The professors focused on Congressional races, for several reasons. The only other electoral contests that appear in the Federal Election Commission database are those for president, and according to Professor Cooper, “a lot fewer corporate political action committees make contributions to presidential elections than to Congressional races, making it difficult to conduct meaningful statistical tests.” As for corporate contributions to candidates in local and state races, Professor Cooper said that he would “love to get the data, but I am not aware of any comprehensive national database that contains such data.”

Professor Cooper indicated that he and his co-authors initially were skeptical of their findings, since the average benefit realized by the shareholders of the contributing companies was so out of proportion to the dollar amount of the contributions. On average, the extra return earned by their stocks works out to a total benefit to each firm’s shareholders of around $150 million a year, according to the professors.

After subjecting their findings to other statistical tests, however, they concluded that the correlation between political contributions and subsequent stock performance was caused by their contributions and not by other characteristics of those companies. The market capitalization of the companies, for example, did not affect the correlation, the professors found. This certainly needed to be checked, because companies that have contributed to the most candidates have tended to be among the largest, and large-cap stocks outperformed small-caps during many of the years that the professors studied. But they found that, even when comparing two companies with similarly large market caps, the stock of companies that contributed to the most Congressional candidates tended to outperform the other companies.

In another test, the professors found that, on average, companies that contributed to many Congressional candidates experienced faster subsequent growth in their profitability than companies that contributed to just a few. This is significant, because if the benefit that the companies realized through their contributions had shown up only in higher prices for their stocks, but not in improved balance sheets, Professor Cooper argued, “this would have suggested that the effect of those contributions was due to investor perceptions and not from legislative changes affecting companies’ fundamentals.”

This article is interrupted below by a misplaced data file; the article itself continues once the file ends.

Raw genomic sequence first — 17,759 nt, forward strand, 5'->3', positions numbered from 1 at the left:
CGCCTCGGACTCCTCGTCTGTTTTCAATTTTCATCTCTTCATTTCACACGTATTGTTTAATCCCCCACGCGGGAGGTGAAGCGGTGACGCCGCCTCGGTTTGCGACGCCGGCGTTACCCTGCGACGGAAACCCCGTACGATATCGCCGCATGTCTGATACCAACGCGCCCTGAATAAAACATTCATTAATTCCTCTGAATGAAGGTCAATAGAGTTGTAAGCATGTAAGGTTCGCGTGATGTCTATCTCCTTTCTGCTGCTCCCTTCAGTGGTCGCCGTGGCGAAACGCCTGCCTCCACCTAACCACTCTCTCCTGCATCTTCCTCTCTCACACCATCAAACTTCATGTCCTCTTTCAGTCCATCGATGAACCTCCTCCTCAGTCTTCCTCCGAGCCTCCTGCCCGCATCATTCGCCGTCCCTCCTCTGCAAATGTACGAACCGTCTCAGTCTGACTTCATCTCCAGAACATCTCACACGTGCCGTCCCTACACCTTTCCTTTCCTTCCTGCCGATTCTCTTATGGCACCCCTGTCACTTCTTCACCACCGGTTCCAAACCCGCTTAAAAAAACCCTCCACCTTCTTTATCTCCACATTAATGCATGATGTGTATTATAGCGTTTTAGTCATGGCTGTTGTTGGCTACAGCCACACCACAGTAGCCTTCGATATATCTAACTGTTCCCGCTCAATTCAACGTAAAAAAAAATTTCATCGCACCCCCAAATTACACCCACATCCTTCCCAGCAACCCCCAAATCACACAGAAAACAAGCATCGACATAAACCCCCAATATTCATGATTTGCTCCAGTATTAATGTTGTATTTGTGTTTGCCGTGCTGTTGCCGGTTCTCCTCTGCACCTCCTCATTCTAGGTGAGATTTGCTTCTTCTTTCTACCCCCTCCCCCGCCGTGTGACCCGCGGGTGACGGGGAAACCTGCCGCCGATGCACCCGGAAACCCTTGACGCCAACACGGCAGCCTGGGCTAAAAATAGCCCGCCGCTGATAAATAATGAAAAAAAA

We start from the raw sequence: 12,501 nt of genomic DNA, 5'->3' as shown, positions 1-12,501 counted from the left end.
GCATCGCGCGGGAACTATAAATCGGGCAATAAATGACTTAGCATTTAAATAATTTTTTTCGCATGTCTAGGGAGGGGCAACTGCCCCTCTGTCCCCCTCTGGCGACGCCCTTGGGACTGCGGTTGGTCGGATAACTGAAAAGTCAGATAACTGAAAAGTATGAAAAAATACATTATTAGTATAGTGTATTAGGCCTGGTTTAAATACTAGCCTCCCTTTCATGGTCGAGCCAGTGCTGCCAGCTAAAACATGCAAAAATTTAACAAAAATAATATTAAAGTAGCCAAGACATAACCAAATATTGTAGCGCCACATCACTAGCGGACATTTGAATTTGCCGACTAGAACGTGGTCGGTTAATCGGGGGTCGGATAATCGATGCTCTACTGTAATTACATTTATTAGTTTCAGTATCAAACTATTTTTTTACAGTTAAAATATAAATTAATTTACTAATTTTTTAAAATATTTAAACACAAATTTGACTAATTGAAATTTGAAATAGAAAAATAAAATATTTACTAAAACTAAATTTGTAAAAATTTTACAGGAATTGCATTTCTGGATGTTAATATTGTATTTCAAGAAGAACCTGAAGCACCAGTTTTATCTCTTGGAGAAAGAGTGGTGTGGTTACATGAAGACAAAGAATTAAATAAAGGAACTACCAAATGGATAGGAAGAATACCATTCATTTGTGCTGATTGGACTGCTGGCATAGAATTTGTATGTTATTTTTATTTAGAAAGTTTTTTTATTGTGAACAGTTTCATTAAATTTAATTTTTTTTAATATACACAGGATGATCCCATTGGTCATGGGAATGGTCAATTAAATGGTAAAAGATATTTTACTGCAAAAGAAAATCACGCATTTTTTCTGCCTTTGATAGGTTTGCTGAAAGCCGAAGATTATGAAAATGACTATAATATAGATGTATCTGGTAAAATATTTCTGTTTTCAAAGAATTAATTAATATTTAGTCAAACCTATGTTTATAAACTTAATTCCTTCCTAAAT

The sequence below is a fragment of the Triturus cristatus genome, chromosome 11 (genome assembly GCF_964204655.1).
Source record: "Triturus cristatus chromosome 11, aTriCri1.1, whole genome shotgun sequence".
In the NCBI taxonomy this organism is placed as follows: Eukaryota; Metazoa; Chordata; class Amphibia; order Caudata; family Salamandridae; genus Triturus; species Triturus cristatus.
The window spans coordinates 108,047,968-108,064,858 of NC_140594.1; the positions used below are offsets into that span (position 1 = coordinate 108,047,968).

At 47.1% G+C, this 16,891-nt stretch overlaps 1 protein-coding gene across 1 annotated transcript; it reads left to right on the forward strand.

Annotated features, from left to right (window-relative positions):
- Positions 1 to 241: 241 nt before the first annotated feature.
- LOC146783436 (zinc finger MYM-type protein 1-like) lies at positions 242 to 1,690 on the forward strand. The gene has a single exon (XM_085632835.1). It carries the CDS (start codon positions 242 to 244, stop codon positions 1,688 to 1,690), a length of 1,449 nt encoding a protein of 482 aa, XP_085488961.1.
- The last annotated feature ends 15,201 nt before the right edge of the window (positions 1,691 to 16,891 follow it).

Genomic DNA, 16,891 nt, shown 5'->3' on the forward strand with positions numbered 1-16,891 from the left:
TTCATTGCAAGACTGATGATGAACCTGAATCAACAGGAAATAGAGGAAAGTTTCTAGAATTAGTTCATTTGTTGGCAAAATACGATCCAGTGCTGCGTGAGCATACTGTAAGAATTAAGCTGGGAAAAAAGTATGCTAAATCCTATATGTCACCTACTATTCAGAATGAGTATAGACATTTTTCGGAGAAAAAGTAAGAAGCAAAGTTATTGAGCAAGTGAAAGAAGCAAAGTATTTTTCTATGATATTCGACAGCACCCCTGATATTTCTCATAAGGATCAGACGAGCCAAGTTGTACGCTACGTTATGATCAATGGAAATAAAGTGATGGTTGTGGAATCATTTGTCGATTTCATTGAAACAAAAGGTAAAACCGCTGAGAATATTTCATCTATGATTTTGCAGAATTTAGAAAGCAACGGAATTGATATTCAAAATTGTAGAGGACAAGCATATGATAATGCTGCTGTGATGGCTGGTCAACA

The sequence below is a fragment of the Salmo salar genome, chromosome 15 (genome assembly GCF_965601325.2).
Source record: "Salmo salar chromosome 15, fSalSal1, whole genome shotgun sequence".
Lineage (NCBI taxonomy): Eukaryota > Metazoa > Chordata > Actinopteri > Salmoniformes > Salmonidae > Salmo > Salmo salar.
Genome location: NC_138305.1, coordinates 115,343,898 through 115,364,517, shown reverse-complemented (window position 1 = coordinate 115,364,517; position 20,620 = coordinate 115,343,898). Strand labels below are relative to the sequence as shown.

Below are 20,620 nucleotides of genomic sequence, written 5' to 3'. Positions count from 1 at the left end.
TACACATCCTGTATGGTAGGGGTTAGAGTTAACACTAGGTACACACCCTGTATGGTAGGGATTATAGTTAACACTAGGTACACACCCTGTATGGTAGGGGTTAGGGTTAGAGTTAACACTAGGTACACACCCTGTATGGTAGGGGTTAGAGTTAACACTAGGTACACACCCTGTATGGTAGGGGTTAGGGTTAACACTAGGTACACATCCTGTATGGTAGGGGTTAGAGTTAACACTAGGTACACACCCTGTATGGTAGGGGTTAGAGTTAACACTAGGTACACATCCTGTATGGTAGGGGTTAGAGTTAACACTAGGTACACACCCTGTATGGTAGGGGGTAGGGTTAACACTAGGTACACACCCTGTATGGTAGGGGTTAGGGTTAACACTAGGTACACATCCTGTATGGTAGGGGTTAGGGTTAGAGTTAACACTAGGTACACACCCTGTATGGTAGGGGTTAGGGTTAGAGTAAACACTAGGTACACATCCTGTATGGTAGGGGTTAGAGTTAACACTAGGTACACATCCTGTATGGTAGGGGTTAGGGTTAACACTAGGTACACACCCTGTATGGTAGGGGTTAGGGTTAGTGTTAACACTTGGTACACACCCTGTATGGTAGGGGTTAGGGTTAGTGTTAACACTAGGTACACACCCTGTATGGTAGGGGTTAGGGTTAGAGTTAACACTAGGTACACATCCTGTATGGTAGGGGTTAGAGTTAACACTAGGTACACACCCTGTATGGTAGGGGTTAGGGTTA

How did the politicians receiving contributions help the donor corporations? The professors don’t know, because they didn’t study it. They have their own suspicions, however. They imagine that the list includes “favorable tax treatment and or credits, the awarding of government contracts, the imposing of tariffs or other penalties on competitors, and implementing favorable regulatory requirements.” In short, the professors conclude that the political system in the United States falls far short of the goal of providing “equal and fair political access” for all citizens.

Regardless of the political conclusions you draw from the study, its investment implication is clear. Before putting your money down, a prudent investor should research many aspects of a company’s stock. Certainly, the scope of a company’s Congressional campaign contributions ought to be included in the list.

Mark Hulbert is editor of The Hulbert Financial Digest, a service of MarketWatch. E-mail: strategy@nytimes.com.